The introduction and first four chapters of Woodward’s book “Of Old Regimes and Reconstructions,” “Forgotten Alternatives,” “Capitulation to Racism,” and “The Man on the Cliff,” deals with what the author observed to be the experience of slavery in the United States and the segregation statutes that were eventually formed to keep Negroes subordinated. Woodward did not equate Jim Crow laws dealing with the segregation of the races with physical force and neither did he link this segregation to any economic activity of association between African-Americans and slaveholding whites during slavery and he therefore postulates that Jim Crow practices did not originate in the South’s Peculiar Institution (pp. 12-13). Woodward argues in his book that segregation was impractical during slavery (pp12). The importance of monitoring slaves ensured that active and constant contacts were the order of the day for the system to function and flourish. He advocated that Jim Crow practices and laws initially appeared in the antebellum North and in the some cities of the antebellum South (pp. 13-21). He further argued in his book that reconstruction was a period of considerable instability and testing of race relations between blacks and whites in which a cruel and inflexible racial system had not yet solidified (pp. 25-29). Re reiterated that the inflexible system of racial divide was not in place for the fifteen years that followed “Redemption” in the mid- to late 1870s (pp. 31-65). Woodward argued that a dramatic series of events or incidents happened during the 1890s and these led to radical white supremacism and an austere limitation on how whites defined the limits of racial relations via disfranchisement and legal segregation(pp. 67-102). In his eyes, the Jim Crow statutes were a significant growth of segregation practice which were in effect at the time and gave the state authority to effect changes impacting racial interactions (pp. 102-109).
The first part of the book is remarkable in the way it supports our understanding concerning the formation of racial ideologies. In fact, Woodward’s analysis in his book is consistent with our modern theoretical understanding of race interactions and relations. Woodward’s analysis posits that the real understandings of race are changeable and dynamic and are formed in particular historical context governing political rhetoric, social experience and law.
Woodward research did not stop with the Jim Crow laws, as this illuminating book also looked at how the segregation system came under increasing challenge during the 1930s; Showing that Caucasian in the South of the United States had turned away from the horrible and lonely path which it had shared with the apartheid regime or segregationist government of South Africa (pp. 118-147 and 121-122). He sees a common problem concerning South Africa and the Southern United states and advocates similar solutions to remedy the problem. The stark similarity of segregation laws in is shown in Woodward’s book in which he speaks of Maurice S. Evans, an Englishman who moved to South Africa and eventually wrote a book on the Southern United States where he found the systems “Strikingly similar” (pp 111). In his words:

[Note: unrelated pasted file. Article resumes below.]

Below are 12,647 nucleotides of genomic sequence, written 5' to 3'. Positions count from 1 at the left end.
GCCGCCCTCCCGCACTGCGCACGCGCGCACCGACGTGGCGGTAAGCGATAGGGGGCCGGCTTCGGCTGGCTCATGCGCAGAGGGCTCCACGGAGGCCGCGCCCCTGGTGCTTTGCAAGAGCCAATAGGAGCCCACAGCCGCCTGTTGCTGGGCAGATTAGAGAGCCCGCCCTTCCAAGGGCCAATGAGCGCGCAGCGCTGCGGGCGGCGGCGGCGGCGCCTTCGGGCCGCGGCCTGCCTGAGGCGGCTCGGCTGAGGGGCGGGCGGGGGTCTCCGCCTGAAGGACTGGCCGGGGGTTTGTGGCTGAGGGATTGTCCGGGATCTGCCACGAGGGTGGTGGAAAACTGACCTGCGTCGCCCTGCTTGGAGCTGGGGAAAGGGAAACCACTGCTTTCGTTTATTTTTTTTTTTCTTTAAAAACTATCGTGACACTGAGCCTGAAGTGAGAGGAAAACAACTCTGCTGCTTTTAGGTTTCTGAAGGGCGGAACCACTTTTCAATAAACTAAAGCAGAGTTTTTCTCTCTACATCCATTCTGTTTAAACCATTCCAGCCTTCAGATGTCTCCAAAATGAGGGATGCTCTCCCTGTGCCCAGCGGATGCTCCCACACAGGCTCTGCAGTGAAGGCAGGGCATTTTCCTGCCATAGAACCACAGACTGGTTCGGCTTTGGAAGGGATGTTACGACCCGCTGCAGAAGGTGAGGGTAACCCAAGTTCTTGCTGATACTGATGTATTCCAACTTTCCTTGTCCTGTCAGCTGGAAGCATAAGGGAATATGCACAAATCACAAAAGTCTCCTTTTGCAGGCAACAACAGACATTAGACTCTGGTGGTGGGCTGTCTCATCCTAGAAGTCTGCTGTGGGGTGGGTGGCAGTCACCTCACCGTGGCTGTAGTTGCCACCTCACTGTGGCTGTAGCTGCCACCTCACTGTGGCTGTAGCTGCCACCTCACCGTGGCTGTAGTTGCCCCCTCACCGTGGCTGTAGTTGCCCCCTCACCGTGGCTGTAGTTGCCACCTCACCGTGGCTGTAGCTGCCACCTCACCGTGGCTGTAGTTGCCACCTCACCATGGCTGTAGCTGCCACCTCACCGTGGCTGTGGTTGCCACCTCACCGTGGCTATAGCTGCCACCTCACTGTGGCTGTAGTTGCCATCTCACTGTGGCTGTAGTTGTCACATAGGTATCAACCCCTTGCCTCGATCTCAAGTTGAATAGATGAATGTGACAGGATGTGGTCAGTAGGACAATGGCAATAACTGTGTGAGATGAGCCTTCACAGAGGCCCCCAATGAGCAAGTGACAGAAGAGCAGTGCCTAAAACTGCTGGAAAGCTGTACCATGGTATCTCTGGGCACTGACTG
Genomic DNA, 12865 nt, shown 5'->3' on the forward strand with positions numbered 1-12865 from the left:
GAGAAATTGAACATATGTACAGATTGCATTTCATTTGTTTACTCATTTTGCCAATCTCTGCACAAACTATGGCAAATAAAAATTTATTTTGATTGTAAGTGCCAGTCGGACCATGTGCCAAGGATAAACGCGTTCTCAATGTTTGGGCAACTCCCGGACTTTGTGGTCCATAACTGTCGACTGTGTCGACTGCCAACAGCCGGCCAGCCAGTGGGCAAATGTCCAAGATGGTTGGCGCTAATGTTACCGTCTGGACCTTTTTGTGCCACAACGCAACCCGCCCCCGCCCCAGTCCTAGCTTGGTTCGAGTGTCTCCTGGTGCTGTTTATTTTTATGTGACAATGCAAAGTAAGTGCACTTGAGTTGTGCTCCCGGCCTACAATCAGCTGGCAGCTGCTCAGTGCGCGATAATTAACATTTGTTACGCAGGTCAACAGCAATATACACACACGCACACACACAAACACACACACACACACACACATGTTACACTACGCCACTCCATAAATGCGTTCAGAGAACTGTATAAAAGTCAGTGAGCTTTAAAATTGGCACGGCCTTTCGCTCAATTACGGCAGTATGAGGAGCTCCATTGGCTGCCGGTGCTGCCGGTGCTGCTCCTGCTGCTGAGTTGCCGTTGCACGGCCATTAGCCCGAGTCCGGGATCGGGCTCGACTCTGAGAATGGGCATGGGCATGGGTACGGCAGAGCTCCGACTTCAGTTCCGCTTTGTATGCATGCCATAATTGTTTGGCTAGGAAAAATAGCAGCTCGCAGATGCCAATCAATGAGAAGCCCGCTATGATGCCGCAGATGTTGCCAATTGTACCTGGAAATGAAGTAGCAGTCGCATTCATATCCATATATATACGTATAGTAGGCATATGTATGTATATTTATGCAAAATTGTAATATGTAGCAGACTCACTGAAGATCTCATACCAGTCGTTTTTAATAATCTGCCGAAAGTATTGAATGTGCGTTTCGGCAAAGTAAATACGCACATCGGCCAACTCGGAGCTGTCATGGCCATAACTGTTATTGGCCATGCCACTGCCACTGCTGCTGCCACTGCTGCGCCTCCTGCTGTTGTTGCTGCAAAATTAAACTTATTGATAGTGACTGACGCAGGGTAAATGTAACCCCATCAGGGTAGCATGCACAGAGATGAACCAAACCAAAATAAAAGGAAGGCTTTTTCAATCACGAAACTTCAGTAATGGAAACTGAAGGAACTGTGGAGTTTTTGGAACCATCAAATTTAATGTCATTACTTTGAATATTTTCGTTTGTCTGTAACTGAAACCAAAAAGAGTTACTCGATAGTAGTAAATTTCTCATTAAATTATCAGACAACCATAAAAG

The separation of the races in all social matters is as distinct in South Africa as in the Southern States. There are separate railway cars….and no black man enters hotel, theatre, and public Library or Art gallery. How often, the very conditions I had left were reproduced before my eyes. The thousands of miles away melted away and Africa was before me.
In Woodard’s eyes this was evidence of a horrible system being forced upon the American people of color and Evans predicted that both South Africa and the Southern States would follow a parallel course.
The final chapters of the “Strange career of Jim Crow” are entitled “The Declining Years of Jim Crow” and “The Career Becomes Stranger,” and are a bit different from the first section in that they focus on the turbulent happenings that are credited for the change in southern states. Woodward directed his thoughts and focus from southern states to the national level and speaks about the Civil Rights Movement and the federal government’s changed and encompassing commitment to racial integration and the protection of the rights of African-Americans. Woodward was also critical of racial separatism and alleged ideological incoherence of the American society (pp. 197-208).
The book tells the tale of Southern events that move from slavery, through the enactment of segregation laws and finally a move from those laws to civil rights movement in modern times. It is emblematic of the journey of how races interacts and evolve over time. It provides a moving look at how African Americans rights were oppressed and the subsequent freedom and acceptance of civil liberties that are fair and equitable to all Americans. It also challenges the views of America being a White Man’s country and shows the triumph of a return to practices where people of different color are treated similarly. Woodward book provide a review of events in America that shows that race relations can and do change and there is no inevitability of results of mind-set that ensures that one race remains subservient to another. He strives to paint a picture wherein all Americans, despite their color, can interact on a basis of equality.
Woodward, Comer Van And William S. McFeely. 2001. The Strange Career of Jim Crow. Cary, NC:Oxford University Press.